Author Richard Laymon
The Lake one of several unpublished novels left behind by horror master Richard Laymon (Flesh, Funland, The Traveling Vampire Show, et al.) when he passed away in 2001 -- is an unabashedly erotic and brutally violent thriller that follows the lives of a single woman and her wild-child daughter and chronicles the unspeakable horrors they must face in order to survive a perceived family curse. When Leigh was a teenager in the '60s, she was an anti-establishment hippy with a talent for getting into trouble. So her parents decide to ship her off to Wisconsin to spend a summer with her aunt and uncle. The fearless -- and oversexed -- Californian quickly hooked up with a naive local and, during one of their secret trysts, witnessed his accidental death. Leigh became pregnant and now, 18 years later, she watches as her daughter, Deana, experiences a horror similar to her own. Deep in the woods with her boyfriend, Deana watches as he is murdered by a stranger. Are these two bizarre deaths related, and if so, how?
Review: The Lake is a chaotic and creepy horror that will likely have readers flipping through the pages out of pure curiosity to see what happens next. Laymon’s rumored forgotten tale is packed with a hatchet-wielding chef, a backwater mama’s boy, hormonal teens, a spooky old-folks home and a sicko serial killer hell bent on revenge. On the receiving end of all this terror are a mother and daughter. Yes, they experience an accidental death, blamed for murder, witness a boyfriend’s murder, are beat up, kidnapped, abused, conned, deceived, frightened, and nearly killed numerous times. All this would be an achievement if it were spread over several books instead of rolled into one. I understand this is fiction, but WHEW! Even I’m having a hard time buying it. To top it off, the women in the novel have a strange obsession with their breasts. They also take unrealistic risks (like jogging at night after being attacked), are too eager to mix sex after trauma and willingly give over easily to emotion and relationships. For example, after the traumatic loss of her boyfriend, Deana jumps quickly and trustingly into another relationship – may I add with lots of breast groping worthy of a bodice ripper. However, given the story line, murder, killer on the loose and physical and mental trauma, the insertion of sexual thoughts and actions by the victims is just plain weird and not in the good horror kind of way. I can’t imagine any woman relating or reacting like either of these female characters. In addition, I’m still trying to figure out why Nelson the killer one-eyed chef and the old-crone were even necessary? The inclusion of these characters is deliberately misleading and disjointed. A few scenes go nowhere and are completely unfinished. I’m still wondering, ‘What the hell was that about?’ Mommy Dearest (as the old-crone is called) should have ended up on the cutting room floor along with several other pages. I won’t give away the ending, but lets say more breast groping is involved. To add insult, the last chapter is followed up with a ‘hereafter.’ Now, I know some readers like this, but I can’t stand the approach. I don’t want pages of summary at the end of the book telling me what the characters eventually went on to do and how many children they had. Honestly, after 400 pages I shouldn’t need a summary to wrap it up. The one shining light in the tale and saving grace occurs during the telling of Leigh and Charlie’s story. This part of the novel had me intrigued and fully engaged in the tale. It was epic but unfortunately the second half of the novel slowly killed my wonderful memory.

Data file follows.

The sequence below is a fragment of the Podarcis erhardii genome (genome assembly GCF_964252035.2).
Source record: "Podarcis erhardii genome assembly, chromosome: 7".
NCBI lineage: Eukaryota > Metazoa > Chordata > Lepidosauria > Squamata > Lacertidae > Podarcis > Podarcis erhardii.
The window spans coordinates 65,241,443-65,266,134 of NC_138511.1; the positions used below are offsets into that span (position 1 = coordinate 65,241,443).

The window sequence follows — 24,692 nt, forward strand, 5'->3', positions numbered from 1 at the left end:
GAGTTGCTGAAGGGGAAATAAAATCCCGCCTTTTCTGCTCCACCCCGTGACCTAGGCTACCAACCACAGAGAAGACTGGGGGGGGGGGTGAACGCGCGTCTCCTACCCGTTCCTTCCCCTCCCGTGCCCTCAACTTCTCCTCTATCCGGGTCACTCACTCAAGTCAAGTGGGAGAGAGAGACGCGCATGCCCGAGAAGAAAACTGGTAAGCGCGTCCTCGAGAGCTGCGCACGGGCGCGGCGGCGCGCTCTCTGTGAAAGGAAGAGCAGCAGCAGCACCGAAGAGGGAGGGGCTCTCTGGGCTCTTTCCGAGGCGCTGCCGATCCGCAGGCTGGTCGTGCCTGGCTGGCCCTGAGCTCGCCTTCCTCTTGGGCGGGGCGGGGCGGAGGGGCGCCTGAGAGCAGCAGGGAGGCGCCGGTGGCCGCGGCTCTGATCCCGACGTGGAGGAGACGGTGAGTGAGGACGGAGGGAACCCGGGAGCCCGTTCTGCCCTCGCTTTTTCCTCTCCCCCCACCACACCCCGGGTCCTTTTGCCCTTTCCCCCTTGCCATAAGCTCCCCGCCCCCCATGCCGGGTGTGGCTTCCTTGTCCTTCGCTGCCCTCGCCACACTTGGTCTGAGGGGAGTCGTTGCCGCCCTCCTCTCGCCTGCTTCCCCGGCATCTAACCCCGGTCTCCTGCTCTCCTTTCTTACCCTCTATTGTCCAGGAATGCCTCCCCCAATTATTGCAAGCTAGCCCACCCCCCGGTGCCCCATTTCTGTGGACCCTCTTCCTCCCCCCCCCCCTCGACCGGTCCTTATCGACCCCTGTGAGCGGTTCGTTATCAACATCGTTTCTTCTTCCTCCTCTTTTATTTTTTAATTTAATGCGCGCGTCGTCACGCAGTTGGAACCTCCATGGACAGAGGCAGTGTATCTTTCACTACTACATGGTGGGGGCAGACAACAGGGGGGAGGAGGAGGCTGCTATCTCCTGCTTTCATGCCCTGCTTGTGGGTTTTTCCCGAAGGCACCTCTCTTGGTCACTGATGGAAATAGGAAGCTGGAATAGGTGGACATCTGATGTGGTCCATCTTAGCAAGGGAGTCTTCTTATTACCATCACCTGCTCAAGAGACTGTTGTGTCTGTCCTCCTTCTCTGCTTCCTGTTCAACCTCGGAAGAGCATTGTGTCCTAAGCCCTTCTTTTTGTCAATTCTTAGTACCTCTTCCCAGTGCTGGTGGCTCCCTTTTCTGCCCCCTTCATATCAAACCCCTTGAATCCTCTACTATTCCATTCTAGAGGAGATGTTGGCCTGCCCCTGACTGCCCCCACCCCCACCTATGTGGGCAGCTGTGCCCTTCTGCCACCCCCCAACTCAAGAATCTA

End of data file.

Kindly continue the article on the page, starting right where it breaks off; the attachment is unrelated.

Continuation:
*ARC provided courtesy of DP Mass Market Press ebook for review by NetGalley